Explain that opposition to the revelation on the three degrees of glory contributed to the increasing hostility that Ezra Booth and other former Church members directed toward the Prophet Joseph Smith and Sidney Rigdon.
Ask one or more students to summarize what they learned from their reading of chapter 14 of Saints: Volume 1 concerning the experiences of Joseph Smith and Sidney Rigdon when they were attacked, beaten, tarred, and feathered.
What feelings do you think you might have had if you experienced the type of opposition that Emma and Joseph experienced?
Invite a student to read the following paragraphs aloud. Ask the class to listen for what the Prophet Joseph Smith recalled concerning what happened after the attack and during the following morning, which was the Sabbath:
“My friends spent the night in scraping and removing the tar, and washing and cleansing my body; so that by morning I was ready to be clothed again.
“… The people assembled for meeting at the usual hour of worship, … and among them came also the mobbers. … With my flesh scarified and defaced, I preached to the congregation as usual, and in the afternoon of the same day baptized three individuals” (Teachings of Presidents of the Church: Joseph Smith , 229).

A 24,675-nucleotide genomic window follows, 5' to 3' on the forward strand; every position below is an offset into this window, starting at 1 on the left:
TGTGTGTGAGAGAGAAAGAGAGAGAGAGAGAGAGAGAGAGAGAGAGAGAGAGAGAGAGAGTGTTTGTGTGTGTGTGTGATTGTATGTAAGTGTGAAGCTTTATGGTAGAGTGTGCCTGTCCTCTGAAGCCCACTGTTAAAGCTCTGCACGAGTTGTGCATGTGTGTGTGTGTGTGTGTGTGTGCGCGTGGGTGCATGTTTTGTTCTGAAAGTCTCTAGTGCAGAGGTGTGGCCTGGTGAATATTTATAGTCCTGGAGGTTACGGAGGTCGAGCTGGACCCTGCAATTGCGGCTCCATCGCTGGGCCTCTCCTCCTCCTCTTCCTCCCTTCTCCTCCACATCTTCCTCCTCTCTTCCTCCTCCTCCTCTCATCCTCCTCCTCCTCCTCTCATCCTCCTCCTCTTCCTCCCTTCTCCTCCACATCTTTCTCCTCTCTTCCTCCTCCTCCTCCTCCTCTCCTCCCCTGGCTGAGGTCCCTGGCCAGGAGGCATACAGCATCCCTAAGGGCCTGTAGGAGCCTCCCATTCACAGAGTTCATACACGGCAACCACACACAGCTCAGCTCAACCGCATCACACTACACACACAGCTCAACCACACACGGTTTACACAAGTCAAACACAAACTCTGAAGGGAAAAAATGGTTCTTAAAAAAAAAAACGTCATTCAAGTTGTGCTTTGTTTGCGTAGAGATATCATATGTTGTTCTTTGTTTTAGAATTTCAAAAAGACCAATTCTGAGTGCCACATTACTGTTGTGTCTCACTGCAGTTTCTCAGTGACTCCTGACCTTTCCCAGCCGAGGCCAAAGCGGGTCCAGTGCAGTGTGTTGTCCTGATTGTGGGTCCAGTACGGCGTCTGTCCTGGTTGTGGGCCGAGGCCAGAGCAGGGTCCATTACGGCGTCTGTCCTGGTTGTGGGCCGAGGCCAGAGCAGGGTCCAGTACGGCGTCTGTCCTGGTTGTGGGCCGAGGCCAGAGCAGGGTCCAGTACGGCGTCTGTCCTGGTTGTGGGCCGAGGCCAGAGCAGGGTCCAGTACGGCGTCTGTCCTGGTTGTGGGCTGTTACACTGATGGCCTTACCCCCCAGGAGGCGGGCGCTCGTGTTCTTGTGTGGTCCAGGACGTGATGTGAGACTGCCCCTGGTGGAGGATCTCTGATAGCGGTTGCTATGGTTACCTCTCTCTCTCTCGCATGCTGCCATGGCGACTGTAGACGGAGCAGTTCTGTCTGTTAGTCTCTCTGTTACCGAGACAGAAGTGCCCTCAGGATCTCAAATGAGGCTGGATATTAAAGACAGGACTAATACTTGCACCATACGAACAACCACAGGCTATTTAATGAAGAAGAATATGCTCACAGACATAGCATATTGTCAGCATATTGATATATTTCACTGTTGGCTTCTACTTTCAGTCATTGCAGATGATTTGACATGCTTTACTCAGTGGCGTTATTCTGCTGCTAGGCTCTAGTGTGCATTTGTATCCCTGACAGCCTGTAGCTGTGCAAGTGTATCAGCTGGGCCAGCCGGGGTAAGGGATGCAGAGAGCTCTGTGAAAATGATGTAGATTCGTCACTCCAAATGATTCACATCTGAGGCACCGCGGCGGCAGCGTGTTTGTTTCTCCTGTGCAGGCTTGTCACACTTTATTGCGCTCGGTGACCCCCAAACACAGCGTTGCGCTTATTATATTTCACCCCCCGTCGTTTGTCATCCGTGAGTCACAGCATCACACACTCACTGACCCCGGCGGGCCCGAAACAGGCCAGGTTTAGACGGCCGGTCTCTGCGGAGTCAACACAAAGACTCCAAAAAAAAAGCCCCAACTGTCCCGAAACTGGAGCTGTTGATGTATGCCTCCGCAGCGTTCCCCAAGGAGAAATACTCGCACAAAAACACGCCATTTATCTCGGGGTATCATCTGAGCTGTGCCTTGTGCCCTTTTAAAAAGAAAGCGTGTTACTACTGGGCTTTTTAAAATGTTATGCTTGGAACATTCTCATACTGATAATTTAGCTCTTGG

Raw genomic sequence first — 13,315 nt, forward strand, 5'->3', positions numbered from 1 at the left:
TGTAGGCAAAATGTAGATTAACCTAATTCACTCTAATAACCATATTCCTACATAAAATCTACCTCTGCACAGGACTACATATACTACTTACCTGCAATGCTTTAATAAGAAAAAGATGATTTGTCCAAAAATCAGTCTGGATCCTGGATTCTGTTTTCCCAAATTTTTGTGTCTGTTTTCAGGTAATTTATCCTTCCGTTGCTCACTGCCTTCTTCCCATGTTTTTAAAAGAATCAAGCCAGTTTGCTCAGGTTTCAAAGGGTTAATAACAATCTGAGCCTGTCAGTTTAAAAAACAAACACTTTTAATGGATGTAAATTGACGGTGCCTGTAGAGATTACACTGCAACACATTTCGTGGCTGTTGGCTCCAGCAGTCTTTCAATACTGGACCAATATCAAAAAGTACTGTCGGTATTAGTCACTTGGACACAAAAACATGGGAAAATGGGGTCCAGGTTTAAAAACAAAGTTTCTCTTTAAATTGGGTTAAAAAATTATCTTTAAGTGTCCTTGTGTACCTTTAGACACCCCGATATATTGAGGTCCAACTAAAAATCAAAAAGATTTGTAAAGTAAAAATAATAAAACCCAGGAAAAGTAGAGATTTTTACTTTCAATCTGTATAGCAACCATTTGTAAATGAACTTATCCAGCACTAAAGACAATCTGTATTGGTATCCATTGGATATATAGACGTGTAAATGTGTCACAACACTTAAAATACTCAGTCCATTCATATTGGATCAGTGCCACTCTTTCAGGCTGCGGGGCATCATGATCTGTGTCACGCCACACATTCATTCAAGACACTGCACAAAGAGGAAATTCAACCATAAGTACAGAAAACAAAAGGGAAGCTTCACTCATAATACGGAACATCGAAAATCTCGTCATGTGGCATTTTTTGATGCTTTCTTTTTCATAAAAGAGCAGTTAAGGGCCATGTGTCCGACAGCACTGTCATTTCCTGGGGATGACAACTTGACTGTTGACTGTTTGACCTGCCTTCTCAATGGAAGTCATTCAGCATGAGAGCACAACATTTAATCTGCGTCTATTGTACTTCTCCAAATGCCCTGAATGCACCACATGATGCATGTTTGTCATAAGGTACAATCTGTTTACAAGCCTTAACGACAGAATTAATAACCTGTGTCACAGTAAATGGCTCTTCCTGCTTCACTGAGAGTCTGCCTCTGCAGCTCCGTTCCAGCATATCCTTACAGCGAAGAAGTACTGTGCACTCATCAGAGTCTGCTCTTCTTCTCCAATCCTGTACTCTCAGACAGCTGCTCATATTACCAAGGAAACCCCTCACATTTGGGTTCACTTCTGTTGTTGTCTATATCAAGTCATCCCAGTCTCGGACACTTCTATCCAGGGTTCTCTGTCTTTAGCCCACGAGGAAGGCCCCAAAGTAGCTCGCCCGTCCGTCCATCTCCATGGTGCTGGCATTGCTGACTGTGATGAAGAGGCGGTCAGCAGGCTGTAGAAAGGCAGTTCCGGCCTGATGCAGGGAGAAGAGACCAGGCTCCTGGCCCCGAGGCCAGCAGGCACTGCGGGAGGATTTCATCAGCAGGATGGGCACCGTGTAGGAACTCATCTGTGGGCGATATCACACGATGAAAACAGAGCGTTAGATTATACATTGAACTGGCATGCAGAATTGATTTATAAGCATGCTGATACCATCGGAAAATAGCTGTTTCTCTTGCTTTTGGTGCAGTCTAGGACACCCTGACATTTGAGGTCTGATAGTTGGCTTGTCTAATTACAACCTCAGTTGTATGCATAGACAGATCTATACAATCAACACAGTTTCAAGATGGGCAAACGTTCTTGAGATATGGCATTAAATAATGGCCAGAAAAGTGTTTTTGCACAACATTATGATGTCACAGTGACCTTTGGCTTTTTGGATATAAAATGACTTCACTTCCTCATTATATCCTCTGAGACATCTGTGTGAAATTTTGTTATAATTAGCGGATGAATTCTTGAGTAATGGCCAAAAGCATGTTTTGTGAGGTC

Based on this account, what can we learn from the example of the Prophet Joseph Smith?
Invite a student to read aloud the following statement by President Wilford Woodruff (1807–98):
“Although [Joseph] had the whole world to contend against and the treachery of false friends to withstand, although his whole life was a scene of trouble and anxiety and care, yet, in all his afflictions, his imprisonments, the mobbings and ill treatment he passed through, he was ever true to his God” (Wilford Woodruff, in Teachings of Presidents of the Church: Joseph Smith , 229).
Conclude by sharing your testimony of the Prophet Joseph Smith’s calling as a prophet of God. Encourage students to follow the Lord’s prophets and to seek to understand and live according to their words.
Invite students to prepare for the next class by reading chapter 15 of Saints: Volume 1.